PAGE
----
This edition of Employment Flash looks at developments in labor and employment law, including with respect to restrictive covenants; new state anti-harassment laws; minimum wage increases; age bias claims; and the employee classification test and definition of concerted activity. The newsletter also examines how the U.K., France and Germany are working to close the gender pay gap.
As discussed in the November 2017 edition of Employment Flash, a California law that went into effect on January 1, 2018, prohibits employers from asking job applicants for information about their salary history but does not prohibit employers from considering salary information that an applicant volunteers without any prompting. The law requires employers to provide a position’s pay scale to an applicant upon reasonable request but did not define key terms such as “applicant,” “reasonable request” or “pay scale.”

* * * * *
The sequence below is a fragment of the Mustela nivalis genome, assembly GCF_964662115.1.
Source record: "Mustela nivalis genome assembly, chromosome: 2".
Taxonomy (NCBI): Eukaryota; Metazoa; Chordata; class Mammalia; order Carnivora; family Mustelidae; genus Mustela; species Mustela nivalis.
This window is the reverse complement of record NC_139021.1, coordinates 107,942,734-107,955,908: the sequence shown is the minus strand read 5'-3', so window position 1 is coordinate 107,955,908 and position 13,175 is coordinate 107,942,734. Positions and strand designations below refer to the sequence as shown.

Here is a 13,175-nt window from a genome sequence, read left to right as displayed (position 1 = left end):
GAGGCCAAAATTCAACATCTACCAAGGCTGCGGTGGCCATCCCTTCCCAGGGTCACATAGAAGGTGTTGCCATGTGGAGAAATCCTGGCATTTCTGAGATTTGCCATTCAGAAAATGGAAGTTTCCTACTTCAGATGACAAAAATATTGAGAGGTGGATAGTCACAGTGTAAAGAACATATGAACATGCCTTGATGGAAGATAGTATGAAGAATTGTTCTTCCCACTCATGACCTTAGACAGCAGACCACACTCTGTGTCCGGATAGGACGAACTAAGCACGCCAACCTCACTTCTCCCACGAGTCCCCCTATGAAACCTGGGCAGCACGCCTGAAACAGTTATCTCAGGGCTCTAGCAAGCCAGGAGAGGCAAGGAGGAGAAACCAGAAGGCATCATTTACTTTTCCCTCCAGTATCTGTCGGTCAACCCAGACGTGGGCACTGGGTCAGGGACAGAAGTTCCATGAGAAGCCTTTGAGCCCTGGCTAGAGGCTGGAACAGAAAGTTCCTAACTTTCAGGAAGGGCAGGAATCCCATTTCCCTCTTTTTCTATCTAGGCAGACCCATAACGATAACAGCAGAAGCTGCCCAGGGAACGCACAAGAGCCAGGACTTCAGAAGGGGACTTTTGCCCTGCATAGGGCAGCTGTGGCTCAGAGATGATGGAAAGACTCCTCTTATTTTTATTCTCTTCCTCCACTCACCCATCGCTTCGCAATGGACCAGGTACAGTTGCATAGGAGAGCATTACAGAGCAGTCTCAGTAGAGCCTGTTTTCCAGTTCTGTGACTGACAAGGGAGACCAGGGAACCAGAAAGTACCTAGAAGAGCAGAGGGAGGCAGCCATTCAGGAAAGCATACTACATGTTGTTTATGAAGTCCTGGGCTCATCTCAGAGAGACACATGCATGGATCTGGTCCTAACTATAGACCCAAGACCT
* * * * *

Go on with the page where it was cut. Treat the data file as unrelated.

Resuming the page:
Assembly Bill 2282, which went into effect on January 1, 2019, offers some clarity. The new law defines (i) “applicant” as an individual who is seeking employment with, and is not currently employed by, the employer, (ii) “reasonable request” as a request made after an applicant has completed an initial interview with the employer, and (iii) “pay scale” as a salary or hourly wage range. The new law clarifies that employers may ask about an applicant’s salary expectation for the position for which they have applied. In addition, the new law clarifies that when an employer is setting a new salary for an existing employee, the employer may consider the individual’s current pay, but any resulting wage disparity must be based on one or more of the following factors: (i) a seniority system, (ii) a merit system, (iii) a system that measures earnings by quantity or quality of production, and (iv) a bona fide factor other than sex.